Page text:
Lisle, Illinois ~ Throughout all of the challenges Rick Montalbano, C93, Spanish, has faced in his personal life, his commitment to serving the special needs community has never wavered.
That’s because helping those with disabilities is a family tradition. Passed down from his father, Richard Sr., it continued to flourish while Montalbano was a student at Benedictine and later as he juggled the responsibilities of fatherhood and as executive vice president of a third generation family business.
For the past seven years, he and his family have run the Naperville-based nonprofit, Touch My Heart, which raises money to provide free outings, events and celebrations for people with special needs and their families.
“We are really about serving the adult special needs community,” Montalbano said. “There are tons of organizations and programs out there serving special needs youth, but when it comes to the adult with special needs, there isn’t a whole lot out there for them.
“These are adults who either were disowned by their families and became wards of the state or have family members who visit only a few times a year,” he added.
Montalbano came to Benedictine on the recommendation of his father, a St. Procopius alumnus and former president of the high-end, handmade furniture company, Montalbano Majestic Furniture.
While at times taking a full 21 credit hours a semester, Montalbano continued working as sales manager for the family business, overseeing a national sales team.
“My brother and I got involved early on in the family business, and I wanted to stay local because there were a lot of changes going on at the company and I wanted to be part of that,” he said.
Montalbano enrolled initially as an International Business major, but then switched to Spanish after having difficulties in a heavily weighted, 5 credit-hour math course.
“The professor did everything in the world to try and help me to be successful in that class, but that was not how my brain worked,” Montalbano said. “I certainly did not want to be on a five-year plan, so I moved to Spanish. For me, language was something I had a good skill set for because I was able to test it out. I loved speaking it because we were doing a lot of business in Mexico and Italy.”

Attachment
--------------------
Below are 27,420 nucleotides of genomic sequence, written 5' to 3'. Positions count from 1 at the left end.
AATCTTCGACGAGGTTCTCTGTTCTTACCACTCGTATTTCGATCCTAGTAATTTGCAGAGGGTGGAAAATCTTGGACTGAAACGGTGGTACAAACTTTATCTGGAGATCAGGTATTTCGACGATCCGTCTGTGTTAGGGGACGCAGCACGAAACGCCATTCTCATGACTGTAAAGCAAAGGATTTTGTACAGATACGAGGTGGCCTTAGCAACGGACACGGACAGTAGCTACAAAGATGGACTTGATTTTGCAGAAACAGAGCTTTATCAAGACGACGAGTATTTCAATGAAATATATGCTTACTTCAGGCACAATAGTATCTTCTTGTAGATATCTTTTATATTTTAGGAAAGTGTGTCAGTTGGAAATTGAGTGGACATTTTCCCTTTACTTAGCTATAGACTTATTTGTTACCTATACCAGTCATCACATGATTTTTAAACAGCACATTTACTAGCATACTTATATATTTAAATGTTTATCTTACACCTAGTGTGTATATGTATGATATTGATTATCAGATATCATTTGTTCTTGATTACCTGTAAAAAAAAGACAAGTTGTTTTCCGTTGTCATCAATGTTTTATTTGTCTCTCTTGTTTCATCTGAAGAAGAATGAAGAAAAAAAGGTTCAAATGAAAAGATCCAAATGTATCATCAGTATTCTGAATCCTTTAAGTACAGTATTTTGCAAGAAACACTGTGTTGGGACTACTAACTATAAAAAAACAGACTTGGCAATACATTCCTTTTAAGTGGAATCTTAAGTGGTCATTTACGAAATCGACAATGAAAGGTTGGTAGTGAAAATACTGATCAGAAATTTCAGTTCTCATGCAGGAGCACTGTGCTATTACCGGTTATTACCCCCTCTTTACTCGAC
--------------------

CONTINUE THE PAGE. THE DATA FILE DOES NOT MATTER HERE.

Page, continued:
Outside of class and work, Montalbano was a member of the Student Judiciary Committee, president of the Spanish and Italian student clubs and played the drums in a jazz sextet.
“I had a great time and got really involved with the teachers and some of the great jazz legends who came through like Bradley Williams and Jack Mouse,” he said.
Montalbano also began running the local chapter of the International Order of Alhambra, the same organization he volunteered for with his father to provide help to the disabled. His passion for serving this population would eventually lead him and his wife, Wendy, to found Touch My Heart in 2010.
After graduating from Benedictine, he spent the next several years growing the family business, overseeing a transition from wholesale to retail and the opening of a 100,000-square-foot manufacturing facility to handle imports and exports.
“We met some extremely high-profile people, movie stars, sports stars—very wealthy people looking for the products we sold,” Montalbano said. “I sold furniture all over the world for billionaires, consulates and royalty from other countries. We also sold furniture to people who had saved their whole life to buy the type of furniture we manufactured.”
Today, Montalbano is the director of operations for Apex Wood Floors in Lombard.
Throughout all the twists and turns of his career, Montalbano and his family continued to give back, leading the development of a scouting program run through the local Three Fires Council for those with special needs. The program has since been adopted by the national Boy Scouts of America.
This past June, Touch My Heart held its annual golf fundraiser at Tamarack Golf Club and this December will host angel tree sponsorships to provide gifts for those with special needs at Christmas.
These activities support three events during the year for special needs families and the nonprofit’s Touch My Home program, which collects and distributes food and other household items.
“We often say you get a glimpse of heaven when you look into the eyes of the community we serve,” Montalbano said. “Thankfully, we have never had a lack of volunteers for anything we need when the day comes. Money is the only thing that holds us back from doing more.”
Benedictine University is located in Lisle, Illinois, just 25 miles west of Chicago, and has a branch campus in Mesa, Arizona. Founded as a Catholic university in 1887, Benedictine enrolls more than 5,000 students in 59 undergraduate and 23 graduate programs. Forbes magazine named Benedictine among "America's Top Colleges" for the seventh consecutive year in 2017. Accredited by the Higher Learning Commission (hlcommission.org). For more information, contact (630) 829-6300, firstname.lastname@example.org or visit ben.edu.